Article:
It had already been recognized that AMPK inhibits mTORC1. One route involves AMPK-dependent stimulation of the tuberous sclerosis protein complex TSC2–TSC1, which is a GTPase-activating factor that negatively regulates the GTP-binding protein Rheb. As Rheb is required for mTORC1 activity, low energy and activated AMPK thereby cause TSC2–TSC1 to inactivate Rheb-mTORC1. In the second inhibitory pathway, AMPK directly phosphorylates the mTORC1 subunit raptor (regulatory-associated protein of mTOR). This phosphorylation stimulates binding between raptor and 14-3-3 proteins which results in mTORC1 inhibition. Although AMPK and mTORC1 coordinate to signal downstream of ULK1, there are additional connections to signal upstream. ULK1 can phosphorylate all three subunits of AMPK and repress their activity , which may represent a form of negative feedback. Another feedback loop links ATG1 to the inhibition of mTOR as first demonstrated in Drosophila . Mammalian cells have a homologous pathway that includes ULK1-dependent phosphorylation of raptor leading to decreased mTORC1 activity [34,35]. As such, AMPK- and ULK1-mediated phosphorylation of raptor work together to inhibit mTORC1 function, but these mechanisms must coordinate with additional raptor phosphorylation events that positively regulate mTORC1. As mTORC1 primarily serves to repress ULK, feedback from ULK1/2 that inhibits mTORC1 might form a positive reinforcement circuit. These multiple mechanisms are likely to enable the cell to finely tune amino acid and energy signals to tightly coordinate autophagy with other homoeostatic pathways.
Post-translational and transcriptional control of ULK1
mTORC1–AMPK–ULK1 have been established as core components of the nutrient-dependent autophagy module. ULK1 regulation has yet other layers of complexity to be discovered. Proteomic MS studies have so far revealed 29 phosphorylation sites in yeast ATG1 and similar approaches have highlighted over 16 phosphorylation sites in ULK1 . Phosphorylation events are observed throughout the different functional regions of ATG1/ULK1 (Figure 5). These modifications on ATG1/ULK1 reflect combined action of autophosphorylation and other kinases. Autophosphorylation of ATG1 and ULK1 in the kinase domain is critical for catalytic function of the protein and autophagy regulation [36–38]. Future experiments need to characterize more precise roles for the AMPK and mTORC1 sites found in the internal regulatory domain of ULK1. In addition, this region may serve to integrate signals from a range of kinases. There is evidence that protein kinase B (also known as Akt) can also phosphorylate ULK1 within its internal regulatory region . Furthermore, several sites within the ULK1 C-terminal EAT domain are phosphorylated. For these, it is attractive to speculate additional regulatory mechanisms to control membrane binding and protein interactions.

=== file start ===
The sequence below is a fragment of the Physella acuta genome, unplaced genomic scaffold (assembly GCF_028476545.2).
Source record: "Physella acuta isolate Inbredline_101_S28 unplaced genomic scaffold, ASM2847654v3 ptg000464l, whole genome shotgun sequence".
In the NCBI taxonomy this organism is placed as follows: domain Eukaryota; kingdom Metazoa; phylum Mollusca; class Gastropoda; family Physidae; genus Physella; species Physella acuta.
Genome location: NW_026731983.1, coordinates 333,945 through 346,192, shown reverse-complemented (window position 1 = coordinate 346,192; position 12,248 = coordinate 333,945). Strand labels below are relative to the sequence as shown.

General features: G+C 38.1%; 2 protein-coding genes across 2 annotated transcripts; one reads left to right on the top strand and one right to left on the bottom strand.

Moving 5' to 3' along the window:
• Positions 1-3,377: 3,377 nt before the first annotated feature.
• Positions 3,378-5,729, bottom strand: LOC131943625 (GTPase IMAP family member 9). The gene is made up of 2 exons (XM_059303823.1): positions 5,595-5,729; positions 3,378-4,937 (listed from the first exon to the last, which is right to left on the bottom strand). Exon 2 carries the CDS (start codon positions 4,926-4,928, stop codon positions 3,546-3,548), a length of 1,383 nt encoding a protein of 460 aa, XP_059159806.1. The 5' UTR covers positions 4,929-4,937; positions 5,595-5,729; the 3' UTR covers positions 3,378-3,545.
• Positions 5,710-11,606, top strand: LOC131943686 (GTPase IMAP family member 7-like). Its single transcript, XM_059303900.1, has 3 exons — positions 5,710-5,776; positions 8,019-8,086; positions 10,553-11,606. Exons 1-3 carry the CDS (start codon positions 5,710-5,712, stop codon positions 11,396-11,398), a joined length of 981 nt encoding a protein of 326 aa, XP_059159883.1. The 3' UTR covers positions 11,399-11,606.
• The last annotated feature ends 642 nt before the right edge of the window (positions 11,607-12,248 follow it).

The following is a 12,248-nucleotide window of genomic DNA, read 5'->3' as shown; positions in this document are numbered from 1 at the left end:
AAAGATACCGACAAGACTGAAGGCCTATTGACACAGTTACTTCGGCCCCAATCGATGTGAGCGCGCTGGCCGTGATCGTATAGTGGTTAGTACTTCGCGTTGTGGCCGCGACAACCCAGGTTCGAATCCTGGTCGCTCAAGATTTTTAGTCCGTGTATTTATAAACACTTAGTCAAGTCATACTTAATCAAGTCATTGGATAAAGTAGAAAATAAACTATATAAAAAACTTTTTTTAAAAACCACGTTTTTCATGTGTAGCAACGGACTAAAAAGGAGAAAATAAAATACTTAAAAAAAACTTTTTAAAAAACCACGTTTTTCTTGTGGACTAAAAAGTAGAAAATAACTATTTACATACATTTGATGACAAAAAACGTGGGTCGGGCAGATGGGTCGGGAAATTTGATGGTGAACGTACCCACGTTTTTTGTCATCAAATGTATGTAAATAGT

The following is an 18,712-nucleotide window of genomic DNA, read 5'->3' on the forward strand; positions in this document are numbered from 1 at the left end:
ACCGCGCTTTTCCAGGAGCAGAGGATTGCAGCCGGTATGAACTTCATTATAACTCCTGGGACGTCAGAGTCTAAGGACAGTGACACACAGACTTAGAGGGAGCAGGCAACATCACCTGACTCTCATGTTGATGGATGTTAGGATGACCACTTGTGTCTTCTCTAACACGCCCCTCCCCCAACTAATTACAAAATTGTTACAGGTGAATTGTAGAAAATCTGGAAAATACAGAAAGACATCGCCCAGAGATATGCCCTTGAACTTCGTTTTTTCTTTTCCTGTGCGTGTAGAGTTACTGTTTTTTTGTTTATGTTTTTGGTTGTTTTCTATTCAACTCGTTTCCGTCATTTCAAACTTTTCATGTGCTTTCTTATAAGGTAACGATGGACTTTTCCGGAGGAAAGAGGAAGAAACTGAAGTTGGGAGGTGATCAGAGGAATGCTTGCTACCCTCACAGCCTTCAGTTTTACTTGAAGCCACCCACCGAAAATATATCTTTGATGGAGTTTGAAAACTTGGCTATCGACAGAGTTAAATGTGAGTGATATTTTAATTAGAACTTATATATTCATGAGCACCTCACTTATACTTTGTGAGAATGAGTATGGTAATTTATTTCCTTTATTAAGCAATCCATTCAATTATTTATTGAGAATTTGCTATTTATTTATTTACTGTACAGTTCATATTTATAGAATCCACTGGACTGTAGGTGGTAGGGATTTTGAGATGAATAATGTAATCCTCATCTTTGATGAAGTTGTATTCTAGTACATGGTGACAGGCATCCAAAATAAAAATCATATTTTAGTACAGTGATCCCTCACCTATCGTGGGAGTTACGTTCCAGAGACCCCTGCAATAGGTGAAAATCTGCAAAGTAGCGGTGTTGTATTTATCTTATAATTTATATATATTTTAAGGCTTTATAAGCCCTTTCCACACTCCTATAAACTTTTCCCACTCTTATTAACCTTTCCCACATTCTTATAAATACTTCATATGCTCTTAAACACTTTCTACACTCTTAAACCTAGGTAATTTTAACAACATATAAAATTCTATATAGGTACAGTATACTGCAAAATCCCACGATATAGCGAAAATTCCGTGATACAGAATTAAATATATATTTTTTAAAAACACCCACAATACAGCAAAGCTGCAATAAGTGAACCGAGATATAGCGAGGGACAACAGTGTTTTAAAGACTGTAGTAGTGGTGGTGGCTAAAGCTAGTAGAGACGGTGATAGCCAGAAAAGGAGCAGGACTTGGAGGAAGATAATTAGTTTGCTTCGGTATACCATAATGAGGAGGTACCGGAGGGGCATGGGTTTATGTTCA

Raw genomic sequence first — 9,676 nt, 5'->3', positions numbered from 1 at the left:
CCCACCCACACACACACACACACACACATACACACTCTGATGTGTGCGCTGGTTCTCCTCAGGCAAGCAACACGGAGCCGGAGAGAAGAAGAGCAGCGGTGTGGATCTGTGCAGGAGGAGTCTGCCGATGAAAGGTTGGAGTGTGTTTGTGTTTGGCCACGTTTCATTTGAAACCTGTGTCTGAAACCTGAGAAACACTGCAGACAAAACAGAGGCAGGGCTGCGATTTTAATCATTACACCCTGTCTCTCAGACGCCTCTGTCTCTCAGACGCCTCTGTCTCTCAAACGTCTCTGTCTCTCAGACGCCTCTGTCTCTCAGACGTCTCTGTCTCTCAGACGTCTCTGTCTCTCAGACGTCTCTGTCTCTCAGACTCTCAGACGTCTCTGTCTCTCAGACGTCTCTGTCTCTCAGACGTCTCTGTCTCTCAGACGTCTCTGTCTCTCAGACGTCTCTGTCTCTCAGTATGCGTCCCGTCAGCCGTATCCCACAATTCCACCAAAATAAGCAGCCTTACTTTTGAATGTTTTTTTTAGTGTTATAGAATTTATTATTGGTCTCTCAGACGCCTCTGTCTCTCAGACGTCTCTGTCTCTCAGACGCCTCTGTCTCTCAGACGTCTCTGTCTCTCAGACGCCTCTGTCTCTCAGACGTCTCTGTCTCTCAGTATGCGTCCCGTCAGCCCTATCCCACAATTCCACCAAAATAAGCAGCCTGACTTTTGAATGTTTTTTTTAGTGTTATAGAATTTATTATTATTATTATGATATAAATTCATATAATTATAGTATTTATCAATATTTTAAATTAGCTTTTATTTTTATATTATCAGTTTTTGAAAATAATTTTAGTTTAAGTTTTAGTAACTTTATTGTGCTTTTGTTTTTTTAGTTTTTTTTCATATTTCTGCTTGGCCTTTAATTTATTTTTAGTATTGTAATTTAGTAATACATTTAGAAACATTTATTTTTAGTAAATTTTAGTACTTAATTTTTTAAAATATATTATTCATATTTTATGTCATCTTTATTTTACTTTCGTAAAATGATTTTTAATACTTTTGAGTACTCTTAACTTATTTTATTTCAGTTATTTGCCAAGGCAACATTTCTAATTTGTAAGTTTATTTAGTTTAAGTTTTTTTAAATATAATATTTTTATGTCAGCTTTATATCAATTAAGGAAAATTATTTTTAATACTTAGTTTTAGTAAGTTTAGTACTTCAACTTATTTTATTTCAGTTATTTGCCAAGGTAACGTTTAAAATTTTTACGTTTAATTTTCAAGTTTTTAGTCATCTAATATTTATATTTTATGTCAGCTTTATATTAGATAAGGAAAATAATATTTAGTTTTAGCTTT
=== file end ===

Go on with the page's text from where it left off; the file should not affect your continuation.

ULK1 serves a central role during early autophagy regulation and so it is reasonable that this component receives multiple upstream signals. Emerging evidence highlights that ULK1 is regulated by protein acetylation on lysine residues in the kinase and internal regulatory regions . Protein acetylation is a form of post-translational modification more widely appreciated for its roles in regulating histones and the p53 tumour suppressor. Mammalian cells also have a pathway where prolonged growth factor starvation causes activation of GSK3 (glycogen synthase kinase 3) which, in turn, stimulates the acetyltransferase Tip60 [HIV-1 Tat (transactivator of transcription)-interactive protein 60 kDa)] to acetylate ULK1 and promote autophagy. Interestingly, acetylation is being recognized for its fundamental role in coordinating cellular metabolic pathways including autophagy [40–42]. Other types of prolonged stress can activate ULK1 function by increasing gene expression. For example, ULK1 expression is increased in a number of cancer cells through the action of p53 and ATF4 (activating transcription factor 4) following DNA damage, hypoxia or disruption of ER homoeostasis (also termed the unfolded protein response) [43,44]. These acetylation and transcriptional mechanisms provide a complementary level of control on ULK1 that function on relatively slower timescales than the amino-acid-sensitive mTORC1/ULK1 pathway.
Downstream of ATG1/ULK1
Fundamental questions still remain on how ATG1/ULK1 truly controls autophagy. The activated ATG1/ULK1 complex translocates on to early autophagy initiation to direct assembly, but the underlying biochemical basis is unclear. Phosphorylation or autophosphorylation on ATG1/ULK1 might drive the assembly by promoting a conformational change and interactions with membranes and additional autophagy factors. Activated ULK1 also phosphorylates the mATG13 and FIP200 subunits of the core complex and although details need to be resolved, these modifications could be serving as autophagy recruitment signals [18,23–25,45]. Besides driving the formation of early autophagy membranes, ULK1 phosphorylates several other substrates and these events may link ATG1/ULK1 with other major autophagy regulatory pathways.